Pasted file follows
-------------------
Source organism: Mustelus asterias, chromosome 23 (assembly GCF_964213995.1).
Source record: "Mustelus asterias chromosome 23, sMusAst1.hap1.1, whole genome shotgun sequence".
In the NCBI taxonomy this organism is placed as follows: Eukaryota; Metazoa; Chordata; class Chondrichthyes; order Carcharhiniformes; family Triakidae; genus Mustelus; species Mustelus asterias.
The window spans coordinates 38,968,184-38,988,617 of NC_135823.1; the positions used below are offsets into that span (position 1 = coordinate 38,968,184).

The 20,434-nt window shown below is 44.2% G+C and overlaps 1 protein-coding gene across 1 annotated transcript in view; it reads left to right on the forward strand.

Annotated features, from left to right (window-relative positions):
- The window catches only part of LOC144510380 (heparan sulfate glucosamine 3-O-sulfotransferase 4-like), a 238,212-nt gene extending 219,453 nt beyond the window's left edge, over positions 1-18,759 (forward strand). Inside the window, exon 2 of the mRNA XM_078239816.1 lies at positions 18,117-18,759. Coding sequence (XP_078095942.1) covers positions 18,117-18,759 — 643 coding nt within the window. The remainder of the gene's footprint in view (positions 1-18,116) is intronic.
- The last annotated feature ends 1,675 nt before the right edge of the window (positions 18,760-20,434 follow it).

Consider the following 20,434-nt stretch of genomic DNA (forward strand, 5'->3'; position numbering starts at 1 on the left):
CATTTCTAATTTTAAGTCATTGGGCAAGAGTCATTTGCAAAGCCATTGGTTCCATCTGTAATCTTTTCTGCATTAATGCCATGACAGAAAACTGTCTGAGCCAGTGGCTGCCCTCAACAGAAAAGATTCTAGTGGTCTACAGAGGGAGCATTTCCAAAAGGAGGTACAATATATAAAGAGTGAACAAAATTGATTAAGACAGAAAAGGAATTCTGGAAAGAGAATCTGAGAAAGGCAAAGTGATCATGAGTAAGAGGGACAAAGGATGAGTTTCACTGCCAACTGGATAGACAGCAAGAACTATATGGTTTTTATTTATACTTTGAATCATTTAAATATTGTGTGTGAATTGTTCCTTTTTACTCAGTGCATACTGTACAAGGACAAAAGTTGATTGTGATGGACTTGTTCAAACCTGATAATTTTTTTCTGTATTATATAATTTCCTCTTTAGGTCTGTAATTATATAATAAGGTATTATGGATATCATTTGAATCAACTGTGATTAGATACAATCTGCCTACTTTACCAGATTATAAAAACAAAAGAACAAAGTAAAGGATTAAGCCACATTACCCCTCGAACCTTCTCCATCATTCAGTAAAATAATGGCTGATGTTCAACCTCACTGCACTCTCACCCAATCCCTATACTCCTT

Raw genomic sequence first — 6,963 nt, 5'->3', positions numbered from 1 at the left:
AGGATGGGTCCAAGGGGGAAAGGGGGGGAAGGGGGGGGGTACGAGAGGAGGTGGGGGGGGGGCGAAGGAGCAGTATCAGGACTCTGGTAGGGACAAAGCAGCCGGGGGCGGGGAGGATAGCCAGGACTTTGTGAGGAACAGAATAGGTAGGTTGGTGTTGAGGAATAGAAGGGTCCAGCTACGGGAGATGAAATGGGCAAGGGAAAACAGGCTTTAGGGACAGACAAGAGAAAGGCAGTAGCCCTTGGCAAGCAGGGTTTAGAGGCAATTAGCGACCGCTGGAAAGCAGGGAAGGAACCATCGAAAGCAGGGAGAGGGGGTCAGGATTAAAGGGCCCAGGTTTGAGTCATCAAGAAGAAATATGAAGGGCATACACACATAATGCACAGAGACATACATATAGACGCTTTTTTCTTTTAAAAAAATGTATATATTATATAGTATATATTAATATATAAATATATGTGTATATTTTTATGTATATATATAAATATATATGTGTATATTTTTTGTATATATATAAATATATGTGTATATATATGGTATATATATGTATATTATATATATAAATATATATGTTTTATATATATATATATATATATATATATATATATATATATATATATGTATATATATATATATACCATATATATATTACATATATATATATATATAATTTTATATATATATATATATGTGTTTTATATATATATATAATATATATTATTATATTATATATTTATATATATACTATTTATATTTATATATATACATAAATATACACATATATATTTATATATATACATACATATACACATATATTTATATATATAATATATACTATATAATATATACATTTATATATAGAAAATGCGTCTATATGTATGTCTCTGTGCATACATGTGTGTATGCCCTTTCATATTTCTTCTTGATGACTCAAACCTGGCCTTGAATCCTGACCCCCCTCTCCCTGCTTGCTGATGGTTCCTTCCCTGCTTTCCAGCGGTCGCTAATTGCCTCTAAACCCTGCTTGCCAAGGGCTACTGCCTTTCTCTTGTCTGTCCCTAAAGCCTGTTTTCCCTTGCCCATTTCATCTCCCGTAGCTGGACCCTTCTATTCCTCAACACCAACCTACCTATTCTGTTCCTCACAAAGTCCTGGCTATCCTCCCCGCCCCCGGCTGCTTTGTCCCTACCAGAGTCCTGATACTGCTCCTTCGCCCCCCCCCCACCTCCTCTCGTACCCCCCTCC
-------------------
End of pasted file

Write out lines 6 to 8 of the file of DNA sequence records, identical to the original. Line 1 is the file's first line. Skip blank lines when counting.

Annotated features, from left to right (window-relative positions):
- The window catches only part of LOC144510380 (heparan sulfate glucosamine 3-O-sulfotransferase 4-like), a 238,212-nt gene extending 219,453 nt beyond the window's left edge, over positions 1-18,759 (forward strand). Inside the window, exon 2 of the mRNA XM_078239816.1 lies at positions 18,117-18,759. Coding sequence (XP_078095942.1) covers positions 18,117-18,759 — 643 coding nt within the window. The remainder of the gene's footprint in view (positions 1-18,116) is intronic.
- The last annotated feature ends 1,675 nt before the right edge of the window (positions 18,760-20,434 follow it).